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Treasure Islands and Global Tax Dodgers

Today's post is by Chuck Collins, co-founder of Wealth for the Common Good, a network of business leaders and high net worth individuals that support progressive taxation and shared prosperity. He is co-author, with Bill Gates Sr., of Wealth and Our Commonwealth: Why America Should Tax Accumulated Fortunes.

Treasure islands As you file your taxes this year, consider the global corporations like General Electric that will pay less than you. 

And if you want to delve deep into the topic, my unqualified recommendation this tax season is Nicholas Shaxson’s Treasure Islands: Uncovering the Damage of Offshore Banking and Tax Havens.  

Shaxson, a veteran journalist, slices through the technical jargon to reveal the devastating impact of what he calls “the offshore system” on economic health, global poverty, and our state and federal budget deficits.  

Tax havens, or more accurately “secrecy jurisdictions,” are the mechanisms through which wealthy individuals and multinational corporations move money around the planet to avoid taxation and regulation.  These same mechanisms facilitate criminal activity, from drug money laundering to terrorist financing networks.

According to Shaxson, there are about 60 “secrecy jurisdictions” around the world, countries with loose incorporation rules, bank reporting and financial transparency requirements.  Those of us in the U.S. are most familiar with some of the Caribbean tax havens such the Cayman Islands, Bermuda, and the Bahamas. But technology and pharmacy companies often create subsidiaries in countries like Ireland and the Netherlands to hold patents and intellectual property to reduce US taxes.

The offshore system has spawned a huge tax avoidance industry, with teams of lawyers and accountants who add nothing to the efficiency of markets or products.  Recent stories about General Electric’s storied tax dodging dramatize the ways that modern multinationals view their tax accounting departments as profit centers.

At a time when federal and state lawmakers are grappling with huge budget deficits, the impact of corporate tax dodging is getting new attention. The cost of tax havens is estimated to be over $100 billion of lost revenue each year. And a coalition of over 20 U.S. companies have launched their “WinAmerica” campaign to lobby a “tax holiday” on $1.2 trillion in overseas profits they want to bring back to the U.S.   Opposing these measures is a whole grassroots movement, US UNCUT, that has emerged to argue: “No Budget Cuts Until Tax Dodgers Pay Up.” 

Shaxson argues that almost every major economic story and crisis can trace its roots back to the offshore system.  The financial practices of the “shadow banking system” that triggered the 2008 global economic meltdown were facilitated through an opaque and unaccountable finance sector built around layers of off shore tax havens.  The two biggest recipients of taxpayer bailout funds are, by no coincidence, huge users of the offshore system. Citigroup has 427 subsidies in tax havens and Bank of America has 115.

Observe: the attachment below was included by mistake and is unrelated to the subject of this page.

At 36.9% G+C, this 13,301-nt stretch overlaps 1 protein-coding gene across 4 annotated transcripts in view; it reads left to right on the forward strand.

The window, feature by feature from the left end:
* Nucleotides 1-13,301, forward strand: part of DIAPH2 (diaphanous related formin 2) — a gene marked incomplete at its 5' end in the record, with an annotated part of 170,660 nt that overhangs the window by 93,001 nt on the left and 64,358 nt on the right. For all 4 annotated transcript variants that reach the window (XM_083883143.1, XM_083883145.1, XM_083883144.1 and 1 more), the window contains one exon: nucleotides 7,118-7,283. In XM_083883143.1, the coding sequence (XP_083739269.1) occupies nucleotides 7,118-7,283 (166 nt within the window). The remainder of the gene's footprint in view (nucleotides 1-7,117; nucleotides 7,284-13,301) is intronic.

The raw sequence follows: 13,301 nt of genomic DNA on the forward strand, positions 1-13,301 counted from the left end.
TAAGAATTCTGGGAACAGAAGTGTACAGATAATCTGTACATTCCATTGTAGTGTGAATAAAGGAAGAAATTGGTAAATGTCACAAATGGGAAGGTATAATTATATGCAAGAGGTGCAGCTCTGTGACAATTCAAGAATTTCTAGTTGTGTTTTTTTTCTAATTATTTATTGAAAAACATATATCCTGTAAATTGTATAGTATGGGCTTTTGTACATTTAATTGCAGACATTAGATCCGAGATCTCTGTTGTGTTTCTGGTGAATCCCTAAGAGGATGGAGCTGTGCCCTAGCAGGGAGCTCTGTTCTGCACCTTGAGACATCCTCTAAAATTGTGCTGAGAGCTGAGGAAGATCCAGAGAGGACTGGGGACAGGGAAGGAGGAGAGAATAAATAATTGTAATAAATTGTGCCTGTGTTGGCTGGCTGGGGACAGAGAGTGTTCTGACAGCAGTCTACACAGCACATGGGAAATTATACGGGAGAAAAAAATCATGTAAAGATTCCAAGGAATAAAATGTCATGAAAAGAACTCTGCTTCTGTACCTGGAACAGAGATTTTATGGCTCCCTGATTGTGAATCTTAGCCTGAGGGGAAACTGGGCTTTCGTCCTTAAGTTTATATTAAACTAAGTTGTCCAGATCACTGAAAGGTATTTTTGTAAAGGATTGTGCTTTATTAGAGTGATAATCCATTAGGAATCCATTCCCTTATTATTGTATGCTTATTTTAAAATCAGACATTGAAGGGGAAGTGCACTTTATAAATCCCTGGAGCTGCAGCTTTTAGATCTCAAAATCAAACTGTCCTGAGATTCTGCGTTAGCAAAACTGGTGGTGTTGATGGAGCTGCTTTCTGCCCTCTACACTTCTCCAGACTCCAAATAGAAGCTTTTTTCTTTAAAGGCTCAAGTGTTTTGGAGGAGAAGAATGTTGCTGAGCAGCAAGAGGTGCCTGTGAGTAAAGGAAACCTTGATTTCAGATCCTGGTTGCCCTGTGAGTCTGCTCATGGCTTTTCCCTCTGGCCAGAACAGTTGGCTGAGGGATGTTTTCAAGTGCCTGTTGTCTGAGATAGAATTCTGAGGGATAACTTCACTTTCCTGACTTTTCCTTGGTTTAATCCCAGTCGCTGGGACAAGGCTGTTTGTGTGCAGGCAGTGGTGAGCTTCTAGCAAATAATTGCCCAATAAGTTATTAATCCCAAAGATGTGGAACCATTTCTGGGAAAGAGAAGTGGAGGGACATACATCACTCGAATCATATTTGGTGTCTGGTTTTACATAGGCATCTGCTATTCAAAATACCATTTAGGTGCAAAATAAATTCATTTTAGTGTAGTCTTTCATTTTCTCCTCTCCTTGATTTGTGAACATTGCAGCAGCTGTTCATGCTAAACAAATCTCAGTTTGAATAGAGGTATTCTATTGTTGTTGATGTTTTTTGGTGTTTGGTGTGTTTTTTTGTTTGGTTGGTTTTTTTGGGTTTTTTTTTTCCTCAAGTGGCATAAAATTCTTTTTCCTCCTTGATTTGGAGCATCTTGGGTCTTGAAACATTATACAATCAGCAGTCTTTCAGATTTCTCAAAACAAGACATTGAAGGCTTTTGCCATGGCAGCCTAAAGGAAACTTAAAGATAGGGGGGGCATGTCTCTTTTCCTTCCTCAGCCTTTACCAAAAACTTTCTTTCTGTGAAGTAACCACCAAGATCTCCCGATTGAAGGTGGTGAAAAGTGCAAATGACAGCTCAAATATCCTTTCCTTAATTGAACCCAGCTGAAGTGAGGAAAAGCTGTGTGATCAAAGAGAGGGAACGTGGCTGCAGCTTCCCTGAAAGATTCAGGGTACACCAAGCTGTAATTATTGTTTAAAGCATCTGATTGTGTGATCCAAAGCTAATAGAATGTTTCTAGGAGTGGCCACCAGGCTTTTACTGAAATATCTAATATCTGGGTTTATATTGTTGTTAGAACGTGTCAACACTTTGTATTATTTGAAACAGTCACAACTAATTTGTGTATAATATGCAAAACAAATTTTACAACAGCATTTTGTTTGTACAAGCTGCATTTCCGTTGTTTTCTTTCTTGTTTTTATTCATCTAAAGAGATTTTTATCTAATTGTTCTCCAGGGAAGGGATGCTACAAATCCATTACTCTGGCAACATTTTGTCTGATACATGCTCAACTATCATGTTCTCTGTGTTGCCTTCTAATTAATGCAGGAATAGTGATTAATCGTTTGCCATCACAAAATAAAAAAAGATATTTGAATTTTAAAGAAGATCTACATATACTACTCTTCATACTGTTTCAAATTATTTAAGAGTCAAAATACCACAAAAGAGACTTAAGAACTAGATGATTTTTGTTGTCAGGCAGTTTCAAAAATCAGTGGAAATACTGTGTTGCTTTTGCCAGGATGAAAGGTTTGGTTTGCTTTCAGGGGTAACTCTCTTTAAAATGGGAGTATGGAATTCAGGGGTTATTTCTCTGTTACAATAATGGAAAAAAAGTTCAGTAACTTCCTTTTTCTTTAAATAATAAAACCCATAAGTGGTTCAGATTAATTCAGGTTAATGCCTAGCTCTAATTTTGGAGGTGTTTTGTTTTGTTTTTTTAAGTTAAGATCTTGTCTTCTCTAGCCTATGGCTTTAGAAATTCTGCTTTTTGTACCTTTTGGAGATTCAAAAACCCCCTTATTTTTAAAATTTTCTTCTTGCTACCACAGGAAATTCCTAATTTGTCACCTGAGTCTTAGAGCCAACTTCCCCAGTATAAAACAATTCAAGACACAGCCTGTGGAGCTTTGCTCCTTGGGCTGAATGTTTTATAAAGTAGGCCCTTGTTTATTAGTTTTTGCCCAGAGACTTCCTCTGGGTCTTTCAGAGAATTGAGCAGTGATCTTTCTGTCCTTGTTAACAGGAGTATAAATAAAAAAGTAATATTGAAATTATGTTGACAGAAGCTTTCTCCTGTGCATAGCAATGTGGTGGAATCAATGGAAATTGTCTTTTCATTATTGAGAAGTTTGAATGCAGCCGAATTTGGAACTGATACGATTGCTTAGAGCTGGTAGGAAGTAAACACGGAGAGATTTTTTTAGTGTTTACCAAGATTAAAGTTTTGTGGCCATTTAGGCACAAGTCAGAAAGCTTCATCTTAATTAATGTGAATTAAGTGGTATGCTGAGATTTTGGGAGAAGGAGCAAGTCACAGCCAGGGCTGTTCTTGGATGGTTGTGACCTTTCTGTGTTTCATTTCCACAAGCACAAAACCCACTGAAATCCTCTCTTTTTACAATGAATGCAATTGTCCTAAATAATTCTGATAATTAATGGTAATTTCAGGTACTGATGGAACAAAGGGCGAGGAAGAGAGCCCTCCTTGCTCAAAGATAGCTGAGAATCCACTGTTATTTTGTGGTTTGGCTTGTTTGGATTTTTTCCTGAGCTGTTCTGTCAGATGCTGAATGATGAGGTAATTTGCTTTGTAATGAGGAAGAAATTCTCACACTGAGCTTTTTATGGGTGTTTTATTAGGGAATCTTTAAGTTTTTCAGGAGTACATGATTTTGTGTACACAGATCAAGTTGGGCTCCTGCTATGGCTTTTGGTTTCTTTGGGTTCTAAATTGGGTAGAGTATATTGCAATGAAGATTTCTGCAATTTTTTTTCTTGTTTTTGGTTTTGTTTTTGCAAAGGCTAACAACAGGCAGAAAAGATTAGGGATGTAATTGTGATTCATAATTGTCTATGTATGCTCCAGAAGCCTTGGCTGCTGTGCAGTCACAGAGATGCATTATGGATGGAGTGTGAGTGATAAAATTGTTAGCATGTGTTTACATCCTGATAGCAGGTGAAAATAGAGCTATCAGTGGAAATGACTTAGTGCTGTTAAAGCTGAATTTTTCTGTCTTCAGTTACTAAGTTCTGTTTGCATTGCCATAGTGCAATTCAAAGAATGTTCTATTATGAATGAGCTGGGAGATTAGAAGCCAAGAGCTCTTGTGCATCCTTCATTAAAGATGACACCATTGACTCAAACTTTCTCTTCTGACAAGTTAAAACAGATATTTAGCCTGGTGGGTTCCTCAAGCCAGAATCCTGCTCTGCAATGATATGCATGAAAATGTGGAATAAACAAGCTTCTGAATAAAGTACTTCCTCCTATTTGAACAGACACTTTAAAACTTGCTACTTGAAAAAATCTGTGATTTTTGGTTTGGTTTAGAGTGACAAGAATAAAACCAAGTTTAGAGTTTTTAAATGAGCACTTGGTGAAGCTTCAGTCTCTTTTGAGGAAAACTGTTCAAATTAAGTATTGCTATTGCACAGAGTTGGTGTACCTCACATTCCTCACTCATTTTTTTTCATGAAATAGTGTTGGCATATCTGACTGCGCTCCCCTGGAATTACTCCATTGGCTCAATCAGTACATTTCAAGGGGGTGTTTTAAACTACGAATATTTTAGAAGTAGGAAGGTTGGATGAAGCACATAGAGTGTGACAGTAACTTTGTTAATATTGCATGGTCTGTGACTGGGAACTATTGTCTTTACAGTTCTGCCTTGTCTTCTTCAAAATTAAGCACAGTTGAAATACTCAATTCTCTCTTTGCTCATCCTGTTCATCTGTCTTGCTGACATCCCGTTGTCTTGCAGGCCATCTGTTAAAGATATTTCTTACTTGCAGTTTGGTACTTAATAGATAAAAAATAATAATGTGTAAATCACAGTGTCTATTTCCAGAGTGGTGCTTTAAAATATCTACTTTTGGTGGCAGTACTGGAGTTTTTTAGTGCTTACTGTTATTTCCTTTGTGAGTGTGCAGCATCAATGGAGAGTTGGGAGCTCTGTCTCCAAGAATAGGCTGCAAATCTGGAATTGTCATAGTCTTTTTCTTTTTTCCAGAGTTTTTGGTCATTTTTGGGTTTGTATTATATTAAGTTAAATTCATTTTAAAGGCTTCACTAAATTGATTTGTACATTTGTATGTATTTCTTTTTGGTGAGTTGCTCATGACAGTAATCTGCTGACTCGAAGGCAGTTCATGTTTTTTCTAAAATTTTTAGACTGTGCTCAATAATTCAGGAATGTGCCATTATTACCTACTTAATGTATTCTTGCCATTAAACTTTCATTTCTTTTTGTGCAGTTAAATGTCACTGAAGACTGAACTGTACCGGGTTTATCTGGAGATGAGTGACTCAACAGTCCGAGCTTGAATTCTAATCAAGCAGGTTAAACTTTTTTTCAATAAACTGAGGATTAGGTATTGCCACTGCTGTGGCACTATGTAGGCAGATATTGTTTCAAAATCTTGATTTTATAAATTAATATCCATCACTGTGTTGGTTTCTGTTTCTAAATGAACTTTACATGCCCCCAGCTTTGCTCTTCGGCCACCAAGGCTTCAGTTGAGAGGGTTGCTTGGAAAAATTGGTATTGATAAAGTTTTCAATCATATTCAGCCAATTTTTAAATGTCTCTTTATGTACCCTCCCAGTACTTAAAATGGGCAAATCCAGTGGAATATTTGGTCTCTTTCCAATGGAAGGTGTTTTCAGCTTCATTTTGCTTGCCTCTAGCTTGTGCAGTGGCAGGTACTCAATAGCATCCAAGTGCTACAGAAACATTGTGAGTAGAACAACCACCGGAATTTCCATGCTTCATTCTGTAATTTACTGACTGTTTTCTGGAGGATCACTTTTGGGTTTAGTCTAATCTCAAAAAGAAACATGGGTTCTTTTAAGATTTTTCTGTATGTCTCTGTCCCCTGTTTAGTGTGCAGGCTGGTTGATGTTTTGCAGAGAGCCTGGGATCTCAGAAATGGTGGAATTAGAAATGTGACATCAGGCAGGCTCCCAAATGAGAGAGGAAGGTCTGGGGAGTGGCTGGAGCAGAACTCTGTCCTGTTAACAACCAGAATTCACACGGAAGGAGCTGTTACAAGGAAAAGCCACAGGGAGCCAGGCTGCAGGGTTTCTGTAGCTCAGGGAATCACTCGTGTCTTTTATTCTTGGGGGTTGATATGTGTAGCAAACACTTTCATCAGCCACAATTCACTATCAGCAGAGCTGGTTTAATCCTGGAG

At the heart of the global system of off shore tax havens is the transfer of wealth –away from communities and the global south and into the bank accounts of the planet’s wealthiest and most powerful citizens and corporations.  For those who care about global poverty and trade, the offshore system is how wealthy elites move their money out of the nations of the global south –and why resource rich nations are unable to effectively tax the corporations that extract their natural wealth.  Shaxson cites reports that estimate trillions of dollars of illicit financial flows out of African countries over the last two decades.

Shaxson, who lives in Switzerland, is in the U.S. this week to promote the book and did a press conference with U.S. Senator Carl Levin, champion of legislation to stop tax haven abuses.  Congress has been slow to tackle the off shore problem, but the tide is turning.

Treasure Islands was released in the UK in January and quickly became a best selling non-fiction book.   It has become the bible of the UK Uncut movement, a grassroots effort to stop budget cuts and make corporate tax dodgers pay.  The U.S. Uncut movement, inspired by efforts from across the Atlantic, has over 80 protests planned for the coming tax day weekend.  On Friday 4/15, author Shaxson be joining US UNCUT to do a creative “book signing” at the offices of a prominent tax dodger in Washington DC.